In the new novel Bliss by the Israeli writer Ronit Matalon (Metropolitan Books, trans. Jessica Cohen), there’s a passage that stayed with me like a pesky tune.
Sarah is a young woman with a small child who wants to divorce her husband; Inès is an older friend from a different generation:
“Life’s not good,” Sarah says.
“When is it, tell me? When was it ever good?” Inès loses her temper. “What’s the problem — does he drink?”
Sarah shakes her head.
“Does he go with other women?”
“No,” Sarah says.
“Does he bring home money?”
“That’s not the problem, Inès.”
“Then what is the problem? Tell me, I want to understand.”
“I don’t love him, I think,” Sarah says finally. “Ultimately, I
suppose I don’t love him.”
… “You love him, you don’t love him — who loves anyone anyway? Children, you love. That’s love.”
Divorced myself and in the “dating” scene for eight years, I’ve met many Sarahs (the one in the novel indeed divorces her husband, though with other complications). They typically have husbands who are decent sorts, who love their kids and are loved by them, but whom the “Sarahs” eventually find deficient in some way — unable to communicate feelings, lacking in understanding, no longer meeting expectations of “love.” Apart from personal impressions, studies find that at least two-thirds of divorces in both Israel and the U.S. are now initiated by women, and a quick cruise of the Internet reveals that this is now the reality throughout the Western world.
It’s a disconcerting reality, one that, I think, is not addressed much because of fear of offending women as a group. We may have come a long way since women were associated too narrowly with nurture; but we seem to have reached the opposite pole. Women now take the lead, by far, in dissolving families for reasons that usually are less than clear-cut.
We can speculate why this is so. Feminist assertiveness may have pushed women so far in that direction that it starts to verge on heedlessness. Media sentimentality about “love,” to which women may be more sensitive, may indeed have created expectations that few real-life marriages can meet. Or it may be that our era has stumbled upon a discovery: now that the playing field is level, with little or no religious or societal sanction against divorce, and with most women able to survive financially without their husbands, could it be we’re finding out that — contrary to the lore and assumptions of the ages — women just don’t like men that much?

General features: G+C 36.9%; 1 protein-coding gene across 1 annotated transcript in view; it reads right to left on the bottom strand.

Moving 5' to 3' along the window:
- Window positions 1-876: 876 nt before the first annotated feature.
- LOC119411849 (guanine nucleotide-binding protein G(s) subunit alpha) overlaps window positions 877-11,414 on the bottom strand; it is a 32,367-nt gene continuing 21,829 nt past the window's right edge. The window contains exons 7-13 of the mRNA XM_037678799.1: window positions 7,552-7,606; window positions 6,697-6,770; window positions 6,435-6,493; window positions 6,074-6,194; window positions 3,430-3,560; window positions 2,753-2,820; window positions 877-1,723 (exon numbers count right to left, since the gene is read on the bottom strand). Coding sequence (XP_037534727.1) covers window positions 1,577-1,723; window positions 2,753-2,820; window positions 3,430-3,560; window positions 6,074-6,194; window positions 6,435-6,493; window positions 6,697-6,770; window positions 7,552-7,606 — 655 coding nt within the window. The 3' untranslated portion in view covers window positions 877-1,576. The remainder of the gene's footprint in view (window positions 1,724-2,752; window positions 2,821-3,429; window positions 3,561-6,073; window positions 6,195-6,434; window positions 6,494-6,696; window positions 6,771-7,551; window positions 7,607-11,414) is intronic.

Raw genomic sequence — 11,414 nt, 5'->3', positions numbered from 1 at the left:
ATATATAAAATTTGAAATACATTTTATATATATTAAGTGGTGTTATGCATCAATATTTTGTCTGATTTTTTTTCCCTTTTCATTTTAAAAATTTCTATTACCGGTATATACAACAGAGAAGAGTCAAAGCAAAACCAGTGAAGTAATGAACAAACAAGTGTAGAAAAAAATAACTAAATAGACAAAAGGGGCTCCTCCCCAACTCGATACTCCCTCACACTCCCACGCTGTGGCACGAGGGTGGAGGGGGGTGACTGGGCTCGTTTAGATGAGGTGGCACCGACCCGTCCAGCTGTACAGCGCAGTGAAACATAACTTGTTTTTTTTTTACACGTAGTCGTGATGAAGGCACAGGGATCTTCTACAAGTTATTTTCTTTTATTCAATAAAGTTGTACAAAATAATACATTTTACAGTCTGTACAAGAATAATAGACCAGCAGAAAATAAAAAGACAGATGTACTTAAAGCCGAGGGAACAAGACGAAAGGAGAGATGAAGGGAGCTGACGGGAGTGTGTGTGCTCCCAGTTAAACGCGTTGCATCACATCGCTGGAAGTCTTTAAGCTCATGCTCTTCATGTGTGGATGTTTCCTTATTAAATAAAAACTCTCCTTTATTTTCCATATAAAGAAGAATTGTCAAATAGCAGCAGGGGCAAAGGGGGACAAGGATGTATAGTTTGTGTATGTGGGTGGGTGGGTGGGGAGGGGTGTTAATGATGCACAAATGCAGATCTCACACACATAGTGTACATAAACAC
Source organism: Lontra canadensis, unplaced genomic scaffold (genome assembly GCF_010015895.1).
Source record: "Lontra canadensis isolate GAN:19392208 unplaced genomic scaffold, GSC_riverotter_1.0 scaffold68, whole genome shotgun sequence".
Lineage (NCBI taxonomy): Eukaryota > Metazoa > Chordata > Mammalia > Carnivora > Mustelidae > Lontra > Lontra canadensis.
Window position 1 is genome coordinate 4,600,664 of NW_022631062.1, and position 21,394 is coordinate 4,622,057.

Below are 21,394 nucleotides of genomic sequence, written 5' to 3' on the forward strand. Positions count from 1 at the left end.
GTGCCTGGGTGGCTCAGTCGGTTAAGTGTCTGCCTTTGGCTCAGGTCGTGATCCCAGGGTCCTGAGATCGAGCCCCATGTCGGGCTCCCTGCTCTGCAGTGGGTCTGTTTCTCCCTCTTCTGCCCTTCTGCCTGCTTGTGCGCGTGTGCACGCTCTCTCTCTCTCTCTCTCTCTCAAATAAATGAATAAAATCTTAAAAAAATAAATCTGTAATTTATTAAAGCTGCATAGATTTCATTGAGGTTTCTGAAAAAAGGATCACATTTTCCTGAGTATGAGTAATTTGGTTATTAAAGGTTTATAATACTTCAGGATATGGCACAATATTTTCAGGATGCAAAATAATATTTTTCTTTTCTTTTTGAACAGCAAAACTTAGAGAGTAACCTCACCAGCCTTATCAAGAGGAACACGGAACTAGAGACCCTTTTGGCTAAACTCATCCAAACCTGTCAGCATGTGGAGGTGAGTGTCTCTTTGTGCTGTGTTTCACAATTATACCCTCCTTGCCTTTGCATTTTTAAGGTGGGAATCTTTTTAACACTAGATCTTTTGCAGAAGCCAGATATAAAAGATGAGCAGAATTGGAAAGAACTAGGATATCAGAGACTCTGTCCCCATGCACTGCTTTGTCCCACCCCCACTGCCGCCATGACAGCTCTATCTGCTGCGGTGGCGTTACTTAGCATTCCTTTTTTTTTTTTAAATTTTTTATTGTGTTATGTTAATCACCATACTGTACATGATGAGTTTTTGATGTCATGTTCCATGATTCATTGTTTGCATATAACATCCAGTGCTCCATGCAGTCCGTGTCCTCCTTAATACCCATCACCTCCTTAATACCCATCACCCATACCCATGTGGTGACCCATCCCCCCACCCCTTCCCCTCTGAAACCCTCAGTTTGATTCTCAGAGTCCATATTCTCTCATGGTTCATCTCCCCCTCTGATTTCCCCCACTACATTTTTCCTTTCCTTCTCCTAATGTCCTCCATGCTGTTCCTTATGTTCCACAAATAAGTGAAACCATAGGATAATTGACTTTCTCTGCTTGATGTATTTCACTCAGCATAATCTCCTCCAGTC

Indeed, the ex-husbands who are described by many of the divorcées I meet don’t sound like such appealing creatures. They keep their feelings to themselves, come home after a long day of work and just expect physical needs to be met, don’t bother to find out who their mate really is and what her inner terrain looks like. Since I’m often in a situation where I’m hoping to be liked myself, I don’t say what’s on my mind at such moments: “Yes, I understand, but maybe these are just limitations that are common among the male species? Maybe, since he was decent and responsible, you could have sought the things you lacked elsewhere — among friends and relatives — and accepted that this person was never going to live up to your dreams and answer all your needs?” But I’m starting to sound like Inès in the novel …
With both my old country and my adopted country engaged in a deadly war against terror (some would say it’s the same war, some insist it’s two different ones), one might ask if there aren’t more urgent things going on than speculations about male-female relations. Except that I think it’s connected; in both Israel and the U.S., the part of the society in which the divorce culture is strongest is also the part that most tends to deny that there’s a need to fight, and to blame the country itself for the war instead of the cold-blooded killers who are attacking it. And in Western Europe, where the family is dying out, they refuse to fight altogether. That’s another question we should probably be asking, and might be worth a study or two: Is the divorce culture compatible with patriotism? If people, in childhood, experience having a decent father move to a different apartment, are they as likely to identify with the larger society when they grow up?
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